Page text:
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University offers video testimonial to applicants

Applicants to class of 2023 can choose between video testimonial, alumni interview

Starting this fall the University is offering prospective students the option to submit a video testimonial in place of the traditional alumni interview as part of their application. The video testimonial aims to lighten the volume of requested alumni interviews and to give students the chance to have more control over their application, said Dean of Admission Logan Powell.

While the applicant pool increases 8 to 10 percent each year, the pool of alumni interview volunteers does not grow at the same rate, according to Powell. Out of the early decision pool, which grew by 20 percent this year, 82.5 percent of applicants requested an alumni interview, 9.1 percent chose the video testimonial and the remaining 8.4 percent selected neither option, Powell said.

“We want the applicant to be able to convey to us who they are in their own words,” Powell said. He hopes the video testimonial will be a “reasonably stress-free, unscripted process” that will allow applicants to share things with the Admission Office that they may not be able to in an interview, he said. Powell noted that most alumni interviews just confirm what the Admission Office already knows about the student.

Though peer institutions such as Bowdoin College and the University of Chicago offer a similar video alternative, the Admission Office’s decision to offer a video testimonial was made independently, Powell said.

The video testimonial is capped at two minutes. Powell explained that students should not be professionally producing their video content and they are not expected to rehearse or read through a script. “Any student with a camera phone can do this,” Powell said.

Although the video testimonial and alumni interview do not singularly determine an applicant’s admission decision, they help the Admission Office understand the applicant more, Powell said.

Sara Harberson, an independent college counselor, sees the video testimonial as a “big, bold step for Brown. … I love the fact that they are giving students the option,” she said. But she believes that “not a lot of students will take advantage (of the video testimonial) because it’s so new.” If students choose to do a video testimonial, they “have to stand out from the very start” because applications are read through so quickly, Harberson said. “If the student is a very dynamic speaker and does well in front of the camera, the video gives them a chance to stand out in the applicant pool much better than in an interview.”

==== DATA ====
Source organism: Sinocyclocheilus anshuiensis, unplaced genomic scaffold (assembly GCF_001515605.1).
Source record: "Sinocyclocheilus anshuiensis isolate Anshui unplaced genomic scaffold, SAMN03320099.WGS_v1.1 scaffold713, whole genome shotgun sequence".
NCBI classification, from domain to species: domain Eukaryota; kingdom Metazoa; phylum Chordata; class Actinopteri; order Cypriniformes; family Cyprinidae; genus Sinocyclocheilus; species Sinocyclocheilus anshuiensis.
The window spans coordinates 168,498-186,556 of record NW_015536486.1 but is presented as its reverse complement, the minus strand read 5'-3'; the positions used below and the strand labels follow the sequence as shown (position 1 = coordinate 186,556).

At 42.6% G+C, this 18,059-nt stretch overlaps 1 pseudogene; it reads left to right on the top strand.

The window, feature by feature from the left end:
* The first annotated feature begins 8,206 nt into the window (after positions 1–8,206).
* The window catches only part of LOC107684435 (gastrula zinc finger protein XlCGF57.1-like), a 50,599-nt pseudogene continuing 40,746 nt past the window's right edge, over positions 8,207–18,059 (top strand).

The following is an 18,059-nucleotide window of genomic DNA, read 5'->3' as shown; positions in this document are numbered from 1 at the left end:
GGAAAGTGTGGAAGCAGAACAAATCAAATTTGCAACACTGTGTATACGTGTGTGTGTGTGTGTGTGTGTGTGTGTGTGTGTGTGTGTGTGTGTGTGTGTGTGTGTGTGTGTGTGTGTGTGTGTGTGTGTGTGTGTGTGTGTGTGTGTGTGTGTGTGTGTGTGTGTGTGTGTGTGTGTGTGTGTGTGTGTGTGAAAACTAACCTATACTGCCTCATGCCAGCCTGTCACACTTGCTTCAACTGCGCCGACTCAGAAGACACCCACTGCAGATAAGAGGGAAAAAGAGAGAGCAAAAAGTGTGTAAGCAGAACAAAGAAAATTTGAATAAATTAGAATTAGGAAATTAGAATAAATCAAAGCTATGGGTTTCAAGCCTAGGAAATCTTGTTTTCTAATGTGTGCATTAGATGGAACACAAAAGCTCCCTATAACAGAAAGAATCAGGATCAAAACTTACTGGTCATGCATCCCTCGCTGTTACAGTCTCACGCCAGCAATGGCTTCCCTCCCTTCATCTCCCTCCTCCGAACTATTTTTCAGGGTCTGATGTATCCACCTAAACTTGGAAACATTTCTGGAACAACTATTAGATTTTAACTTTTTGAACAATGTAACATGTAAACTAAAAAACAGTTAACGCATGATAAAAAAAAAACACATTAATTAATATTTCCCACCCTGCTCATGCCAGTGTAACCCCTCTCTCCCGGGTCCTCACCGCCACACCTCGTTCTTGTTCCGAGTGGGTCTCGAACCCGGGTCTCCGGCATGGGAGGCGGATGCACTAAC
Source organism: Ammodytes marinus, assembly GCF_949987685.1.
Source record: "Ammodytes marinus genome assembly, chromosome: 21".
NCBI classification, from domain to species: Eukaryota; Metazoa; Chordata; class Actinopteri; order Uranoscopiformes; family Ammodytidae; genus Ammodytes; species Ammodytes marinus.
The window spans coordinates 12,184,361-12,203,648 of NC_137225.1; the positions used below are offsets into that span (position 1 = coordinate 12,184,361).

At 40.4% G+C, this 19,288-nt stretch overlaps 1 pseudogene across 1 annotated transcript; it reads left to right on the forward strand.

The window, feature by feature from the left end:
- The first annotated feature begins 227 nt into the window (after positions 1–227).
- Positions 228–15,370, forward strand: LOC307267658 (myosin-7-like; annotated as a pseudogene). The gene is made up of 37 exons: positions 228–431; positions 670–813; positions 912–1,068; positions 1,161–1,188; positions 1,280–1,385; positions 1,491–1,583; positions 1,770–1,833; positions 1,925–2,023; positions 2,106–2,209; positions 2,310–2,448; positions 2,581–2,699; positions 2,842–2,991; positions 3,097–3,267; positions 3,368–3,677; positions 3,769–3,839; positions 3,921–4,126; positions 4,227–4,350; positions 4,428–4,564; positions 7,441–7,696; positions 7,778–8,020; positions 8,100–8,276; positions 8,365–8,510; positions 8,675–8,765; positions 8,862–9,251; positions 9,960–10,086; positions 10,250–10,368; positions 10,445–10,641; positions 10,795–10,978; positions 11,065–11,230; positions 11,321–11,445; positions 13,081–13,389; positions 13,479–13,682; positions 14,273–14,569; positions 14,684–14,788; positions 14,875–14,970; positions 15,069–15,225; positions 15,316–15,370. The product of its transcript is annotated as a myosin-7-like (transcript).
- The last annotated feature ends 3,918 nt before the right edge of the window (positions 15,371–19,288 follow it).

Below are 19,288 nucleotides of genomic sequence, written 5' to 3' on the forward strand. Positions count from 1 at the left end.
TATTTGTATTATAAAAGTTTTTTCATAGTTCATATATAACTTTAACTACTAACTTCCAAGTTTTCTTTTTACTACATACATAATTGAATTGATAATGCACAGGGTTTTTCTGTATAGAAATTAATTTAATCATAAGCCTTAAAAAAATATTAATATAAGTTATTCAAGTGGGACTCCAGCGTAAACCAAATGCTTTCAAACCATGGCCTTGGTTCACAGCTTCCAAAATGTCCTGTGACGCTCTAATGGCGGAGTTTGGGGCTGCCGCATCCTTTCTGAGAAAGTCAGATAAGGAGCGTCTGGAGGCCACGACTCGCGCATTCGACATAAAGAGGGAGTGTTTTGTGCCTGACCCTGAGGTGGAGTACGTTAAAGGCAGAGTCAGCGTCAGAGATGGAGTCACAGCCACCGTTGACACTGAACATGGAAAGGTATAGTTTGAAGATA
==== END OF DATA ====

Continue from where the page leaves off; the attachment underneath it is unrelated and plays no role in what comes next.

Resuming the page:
Kamran King ’22 said that if given the option he “would still prefer an interview over submitting a video” so he could meet alums “and ask them about their experience.”

Sammie Halem ’22 agreed that the interview provides “fresh insight to Brown” during which she “could relate to the interviewer and get a better sense of the school.” But the option to do a video testimonial “gives everyone equal opportunity,” especially for students who do not have easy access to alumni interviews, she said.

Dorian Arber-Kornowski ’22 is against the video testimonial option. The video will allow students to “show the Admission Office who you want to be but not who you really are.” Arber-Kornowski, who completed an alumni interview during his application process, said he “wouldn’t have been able to show that (he) can think on his feet” had he done a video. But Arber-Kornowski acknowledged that a video testimonial could allow a student to share an  “interesting personal story that wouldn’t come out in a typical interview” and “reduce stress from an interview.”

The video testimonial is a “bold step for students who take advantage (of it), but usually the bold students are the ones who benefit in the end,” Harberson said.



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